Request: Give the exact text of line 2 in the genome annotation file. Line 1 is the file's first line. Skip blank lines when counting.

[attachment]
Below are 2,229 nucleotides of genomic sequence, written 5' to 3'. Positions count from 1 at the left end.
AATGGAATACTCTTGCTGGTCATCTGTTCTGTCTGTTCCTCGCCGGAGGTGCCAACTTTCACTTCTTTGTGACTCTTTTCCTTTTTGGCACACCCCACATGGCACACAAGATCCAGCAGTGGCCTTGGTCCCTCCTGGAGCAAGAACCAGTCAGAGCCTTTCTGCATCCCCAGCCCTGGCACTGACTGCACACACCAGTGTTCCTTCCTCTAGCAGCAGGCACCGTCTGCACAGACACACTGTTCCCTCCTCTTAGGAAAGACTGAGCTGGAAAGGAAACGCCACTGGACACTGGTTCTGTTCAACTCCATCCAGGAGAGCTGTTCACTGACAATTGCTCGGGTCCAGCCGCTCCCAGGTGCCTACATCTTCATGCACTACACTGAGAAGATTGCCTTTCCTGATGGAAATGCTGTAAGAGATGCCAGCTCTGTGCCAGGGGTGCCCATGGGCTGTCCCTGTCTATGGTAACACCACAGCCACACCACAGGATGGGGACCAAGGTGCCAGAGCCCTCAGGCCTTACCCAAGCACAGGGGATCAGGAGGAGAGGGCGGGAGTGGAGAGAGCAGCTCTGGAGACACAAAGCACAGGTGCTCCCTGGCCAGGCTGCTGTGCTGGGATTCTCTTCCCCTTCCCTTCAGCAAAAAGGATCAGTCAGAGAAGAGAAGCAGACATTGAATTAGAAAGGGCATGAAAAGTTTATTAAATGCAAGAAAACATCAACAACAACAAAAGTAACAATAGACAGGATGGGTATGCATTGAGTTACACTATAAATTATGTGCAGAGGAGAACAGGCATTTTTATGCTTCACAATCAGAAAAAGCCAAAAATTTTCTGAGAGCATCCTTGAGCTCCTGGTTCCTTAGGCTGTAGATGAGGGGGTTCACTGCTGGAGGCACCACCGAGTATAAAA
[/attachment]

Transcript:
AATGGAATACTCTTGCTGGTCATCTGTTCTGTCTGTTCCTCGCCGGAGGTGCCAACTTTCACTTCTTTGTGACTCTTTTCCTTTTTGGCACACCCCACATGGCACACAAGATCCAGCAGTGGCCTTGGTCCCTCCTGGAGCAAGAACCAGTCAGAGCCTTTCTGCATCCCCAGCCCTGGCACTGACTGCACACACCAGTGTTCCTTCCTCTAGCAGCAGGCACCGTCTGCACAGACACACTGTTCCCTCCTCTTAGGAAAGACTGAGCTGGAAAGGAAACGCCACTGGACACTGGTTCTGTTCAACTCCATCCAGGAGAGCTGTTCACTGACAATTGCTCGGGTCCAGCCGCTCCCAGGTGCCTACATCTTCATGCACTACACTGAGAAGATTGCCTTTCCTGATGGAAATGCTGTAAGAGATGCCAGCTCTGTGCCAGGGGTGCCCATGGGCTGTCCCTGTCTATGGTAACACCACAGCCACACCACAGGATGGGGACCAAGGTGCCAGAGCCCTCAGGCCTTACCCAAGCACAGGGGATCAGGAGGAGAGGGCGGGAGTGGAGAGAGCAGCTCTGGAGACACAAAGCACAGGTGCTCCCTGGCCAGGCTGCTGTGCTGGGATTCTCTTCCCCTTCCCTTCAGCAAAAAGGATCAGTCAGAGAAGAGAAGCAGACATTGAATTAGAAAGGGCATGAAAAGTTTATTAAATGCAAGAAAACATCAACAACAACAAAAGTAACAATAGACAGGATGGGTATGCATTGAGTTACACTATAAATTATGTGCAGAGGAGAACAGGCATTTTTATGCTTCACAATCAGAAAAAGCCAAAAATTTTCTGAGAGCATCCTTGAGCTCCTGGTTCCTTAGGCTGTAGATGAGGGGGTTCACTGCTGGAGGCACCACCGAGTATAAAA